Surveillance decision

Surveillance decision

We will not update the guideline on common mental health problems.

Reasons for the decision

NICE guideline CG123 was developed to be a high-level, principle-based guideline. It brings together advice from existing guidelines and combines it with recommendations concerning access, assessment and local care pathways for common mental health disorders. Although some evidence was identified for these source guidelines concerning the management of common mental health disorders, this is not in the scope of NICE guideline CG123. Since the publication of NICE guideline CG123 in May 2011, there have been related NICE guidelines published or updated which should be considered for cross-referencing to, these are detailed in the editorial amendments section of this report.

From the evidence considered in this surveillance, a Cochrane review (Gillies et al. 2015) indicated that a consultation liaison model of care may improve the delivery of mental healthcare in primary care. However, there is currently insufficient evidence comparing consultation liaison to the standard stepped care model as recommended in section 1.2 of the guideline. Also, a National Institute for Health Research (NIHR) signal indicated that consultation liaison may not be the most effective model of support and that cost effectiveness was not examined; although another Cochrane review (Smith et al. 2017) supported the use of a stepped care model for depression. It was therefore considered that given this mixed evidence, there is currently insufficient evidence to change recommendations away from the stepped care model for the delivery of care for common mental health problems.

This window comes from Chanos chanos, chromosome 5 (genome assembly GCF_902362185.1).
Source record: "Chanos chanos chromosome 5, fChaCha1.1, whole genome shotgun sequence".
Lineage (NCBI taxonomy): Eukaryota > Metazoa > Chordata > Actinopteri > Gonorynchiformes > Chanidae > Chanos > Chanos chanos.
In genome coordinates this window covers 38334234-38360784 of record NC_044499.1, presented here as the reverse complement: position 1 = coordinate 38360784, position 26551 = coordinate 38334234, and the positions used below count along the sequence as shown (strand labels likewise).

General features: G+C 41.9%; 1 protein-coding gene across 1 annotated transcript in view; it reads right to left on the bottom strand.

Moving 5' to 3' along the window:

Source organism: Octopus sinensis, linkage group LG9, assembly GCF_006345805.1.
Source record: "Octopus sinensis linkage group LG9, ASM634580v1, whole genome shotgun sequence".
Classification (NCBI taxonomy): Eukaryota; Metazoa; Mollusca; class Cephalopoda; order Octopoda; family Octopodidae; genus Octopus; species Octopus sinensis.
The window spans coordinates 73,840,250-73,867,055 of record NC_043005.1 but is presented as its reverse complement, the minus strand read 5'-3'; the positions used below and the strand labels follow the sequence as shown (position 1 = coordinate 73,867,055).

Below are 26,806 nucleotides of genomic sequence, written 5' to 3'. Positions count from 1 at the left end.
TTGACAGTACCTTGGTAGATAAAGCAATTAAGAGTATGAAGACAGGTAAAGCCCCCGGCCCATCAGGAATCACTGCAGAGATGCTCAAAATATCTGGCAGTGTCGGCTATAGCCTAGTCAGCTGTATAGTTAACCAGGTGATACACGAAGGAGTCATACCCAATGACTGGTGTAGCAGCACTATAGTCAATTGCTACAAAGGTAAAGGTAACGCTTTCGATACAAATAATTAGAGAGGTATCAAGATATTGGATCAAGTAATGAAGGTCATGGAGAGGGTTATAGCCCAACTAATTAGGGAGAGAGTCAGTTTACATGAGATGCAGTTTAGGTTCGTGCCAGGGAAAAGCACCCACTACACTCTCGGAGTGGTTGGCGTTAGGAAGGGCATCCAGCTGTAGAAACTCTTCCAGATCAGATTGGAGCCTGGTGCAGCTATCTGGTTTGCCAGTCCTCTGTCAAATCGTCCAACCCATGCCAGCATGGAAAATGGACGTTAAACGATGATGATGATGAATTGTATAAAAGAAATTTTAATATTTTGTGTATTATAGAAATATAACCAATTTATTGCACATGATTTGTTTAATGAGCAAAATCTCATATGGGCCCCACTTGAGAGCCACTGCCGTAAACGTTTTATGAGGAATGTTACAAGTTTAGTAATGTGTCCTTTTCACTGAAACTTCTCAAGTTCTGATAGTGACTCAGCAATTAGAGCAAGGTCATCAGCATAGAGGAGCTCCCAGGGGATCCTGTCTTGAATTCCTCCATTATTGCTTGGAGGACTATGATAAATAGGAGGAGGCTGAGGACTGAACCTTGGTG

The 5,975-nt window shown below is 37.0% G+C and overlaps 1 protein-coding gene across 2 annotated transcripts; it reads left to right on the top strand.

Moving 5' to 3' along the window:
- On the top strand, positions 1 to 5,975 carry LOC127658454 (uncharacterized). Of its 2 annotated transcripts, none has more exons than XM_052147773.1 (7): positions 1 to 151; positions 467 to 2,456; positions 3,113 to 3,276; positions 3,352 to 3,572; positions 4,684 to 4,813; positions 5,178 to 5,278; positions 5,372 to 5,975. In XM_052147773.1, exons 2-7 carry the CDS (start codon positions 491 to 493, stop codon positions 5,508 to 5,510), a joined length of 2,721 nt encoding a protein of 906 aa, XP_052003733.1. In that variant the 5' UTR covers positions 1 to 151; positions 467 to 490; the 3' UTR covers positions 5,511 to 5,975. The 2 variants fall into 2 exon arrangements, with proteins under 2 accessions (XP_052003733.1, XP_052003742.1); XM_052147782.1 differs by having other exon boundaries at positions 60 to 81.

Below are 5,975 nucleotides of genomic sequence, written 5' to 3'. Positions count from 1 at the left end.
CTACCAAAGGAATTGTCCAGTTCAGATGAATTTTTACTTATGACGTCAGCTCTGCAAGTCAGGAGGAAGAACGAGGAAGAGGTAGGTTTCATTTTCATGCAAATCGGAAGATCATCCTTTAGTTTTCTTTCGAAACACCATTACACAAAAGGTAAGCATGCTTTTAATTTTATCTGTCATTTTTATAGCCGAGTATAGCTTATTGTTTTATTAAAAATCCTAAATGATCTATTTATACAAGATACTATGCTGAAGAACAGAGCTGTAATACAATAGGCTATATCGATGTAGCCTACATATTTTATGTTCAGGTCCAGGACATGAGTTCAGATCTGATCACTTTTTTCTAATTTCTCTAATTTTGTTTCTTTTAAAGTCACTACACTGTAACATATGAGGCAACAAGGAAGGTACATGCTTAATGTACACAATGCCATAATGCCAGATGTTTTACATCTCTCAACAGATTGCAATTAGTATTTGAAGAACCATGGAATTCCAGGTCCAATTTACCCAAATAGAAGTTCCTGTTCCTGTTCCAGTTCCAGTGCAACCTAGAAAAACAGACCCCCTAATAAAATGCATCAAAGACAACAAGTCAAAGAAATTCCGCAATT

A Cochrane review (Kendrick et al. 2016) evaluated the effects of using patient-reported outcome measures (PROMs) for the management of common mental health disorders. The use of such measures are recommended in, and of the guideline. Although the study found evidence which does not support the use of PROMs, a high risk of bias created uncertainty in the results. This study is unlikely to change recommendations in NICE guideline CG123 on the use of outcome measures as part of assessment and treatment of common mental health problems.

The new evidence is unlikely to affect recommendations in NICE guideline CG123. No ongoing studies were identified, so it is unlikely that new evidence will be available in the near future.

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